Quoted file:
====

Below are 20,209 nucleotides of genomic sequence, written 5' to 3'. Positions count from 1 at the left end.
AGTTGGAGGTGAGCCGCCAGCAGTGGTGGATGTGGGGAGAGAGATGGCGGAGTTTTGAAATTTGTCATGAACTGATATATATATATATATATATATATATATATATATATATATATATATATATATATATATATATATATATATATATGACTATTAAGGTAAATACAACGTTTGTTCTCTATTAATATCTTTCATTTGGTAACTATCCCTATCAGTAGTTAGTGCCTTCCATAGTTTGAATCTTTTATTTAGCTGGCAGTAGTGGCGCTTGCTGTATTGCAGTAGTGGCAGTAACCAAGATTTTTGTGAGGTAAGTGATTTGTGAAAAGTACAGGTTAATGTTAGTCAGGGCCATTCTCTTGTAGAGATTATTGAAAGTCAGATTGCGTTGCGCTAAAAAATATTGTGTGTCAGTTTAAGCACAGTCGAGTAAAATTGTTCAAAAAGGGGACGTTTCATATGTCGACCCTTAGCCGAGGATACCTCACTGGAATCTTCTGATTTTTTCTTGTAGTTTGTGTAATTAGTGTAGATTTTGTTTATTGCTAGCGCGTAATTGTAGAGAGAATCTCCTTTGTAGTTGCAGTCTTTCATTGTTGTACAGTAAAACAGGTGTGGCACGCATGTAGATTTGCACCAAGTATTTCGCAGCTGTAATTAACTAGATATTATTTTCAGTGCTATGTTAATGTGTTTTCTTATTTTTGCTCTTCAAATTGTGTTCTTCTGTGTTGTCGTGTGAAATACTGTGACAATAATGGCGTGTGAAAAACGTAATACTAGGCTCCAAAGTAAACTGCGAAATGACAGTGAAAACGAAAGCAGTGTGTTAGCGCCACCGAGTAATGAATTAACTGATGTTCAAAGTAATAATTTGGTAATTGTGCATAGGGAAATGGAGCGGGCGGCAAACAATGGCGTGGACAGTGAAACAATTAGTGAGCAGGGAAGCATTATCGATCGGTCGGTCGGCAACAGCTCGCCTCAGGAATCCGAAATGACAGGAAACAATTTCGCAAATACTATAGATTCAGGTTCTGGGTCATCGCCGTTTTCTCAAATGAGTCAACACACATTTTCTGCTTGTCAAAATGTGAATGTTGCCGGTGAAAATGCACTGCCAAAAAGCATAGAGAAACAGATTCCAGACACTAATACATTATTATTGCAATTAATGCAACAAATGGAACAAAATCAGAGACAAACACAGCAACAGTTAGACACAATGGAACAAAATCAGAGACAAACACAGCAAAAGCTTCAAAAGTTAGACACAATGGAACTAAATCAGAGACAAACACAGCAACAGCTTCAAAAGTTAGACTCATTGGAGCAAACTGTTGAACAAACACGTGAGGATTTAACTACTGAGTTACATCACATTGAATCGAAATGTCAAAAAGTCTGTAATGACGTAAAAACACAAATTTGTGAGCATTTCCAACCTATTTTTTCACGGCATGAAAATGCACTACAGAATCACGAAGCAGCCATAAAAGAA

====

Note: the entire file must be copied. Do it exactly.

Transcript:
Below are 20,209 nucleotides of genomic sequence, written 5' to 3'. Positions count from 1 at the left end.
AGTTGGAGGTGAGCCGCCAGCAGTGGTGGATGTGGGGAGAGAGATGGCGGAGTTTTGAAATTTGTCATGAACTGATATATATATATATATATATATATATATATATATATATATATATATATATATATATATATATATATATATATATGACTATTAAGGTAAATACAACGTTTGTTCTCTATTAATATCTTTCATTTGGTAACTATCCCTATCAGTAGTTAGTGCCTTCCATAGTTTGAATCTTTTATTTAGCTGGCAGTAGTGGCGCTTGCTGTATTGCAGTAGTGGCAGTAACCAAGATTTTTGTGAGGTAAGTGATTTGTGAAAAGTACAGGTTAATGTTAGTCAGGGCCATTCTCTTGTAGAGATTATTGAAAGTCAGATTGCGTTGCGCTAAAAAATATTGTGTGTCAGTTTAAGCACAGTCGAGTAAAATTGTTCAAAAAGGGGACGTTTCATATGTCGACCCTTAGCCGAGGATACCTCACTGGAATCTTCTGATTTTTTCTTGTAGTTTGTGTAATTAGTGTAGATTTTGTTTATTGCTAGCGCGTAATTGTAGAGAGAATCTCCTTTGTAGTTGCAGTCTTTCATTGTTGTACAGTAAAACAGGTGTGGCACGCATGTAGATTTGCACCAAGTATTTCGCAGCTGTAATTAACTAGATATTATTTTCAGTGCTATGTTAATGTGTTTTCTTATTTTTGCTCTTCAAATTGTGTTCTTCTGTGTTGTCGTGTGAAATACTGTGACAATAATGGCGTGTGAAAAACGTAATACTAGGCTCCAAAGTAAACTGCGAAATGACAGTGAAAACGAAAGCAGTGTGTTAGCGCCACCGAGTAATGAATTAACTGATGTTCAAAGTAATAATTTGGTAATTGTGCATAGGGAAATGGAGCGGGCGGCAAACAATGGCGTGGACAGTGAAACAATTAGTGAGCAGGGAAGCATTATCGATCGGTCGGTCGGCAACAGCTCGCCTCAGGAATCCGAAATGACAGGAAACAATTTCGCAAATACTATAGATTCAGGTTCTGGGTCATCGCCGTTTTCTCAAATGAGTCAACACACATTTTCTGCTTGTCAAAATGTGAATGTTGCCGGTGAAAATGCACTGCCAAAAAGCATAGAGAAACAGATTCCAGACACTAATACATTATTATTGCAATTAATGCAACAAATGGAACAAAATCAGAGACAAACACAGCAACAGTTAGACACAATGGAACAAAATCAGAGACAAACACAGCAAAAGCTTCAAAAGTTAGACACAATGGAACTAAATCAGAGACAAACACAGCAACAGCTTCAAAAGTTAGACTCATTGGAGCAAACTGTTGAACAAACACGTGAGGATTTAACTACTGAGTTACATCACATTGAATCGAAATGTCAAAAAGTCTGTAATGACGTAAAAACACAAATTTGTGAGCATTTCCAACCTATTTTTTCACGGCATGAAAATGCACTACAGAATCACGAAGCAGCCATAAAAGAA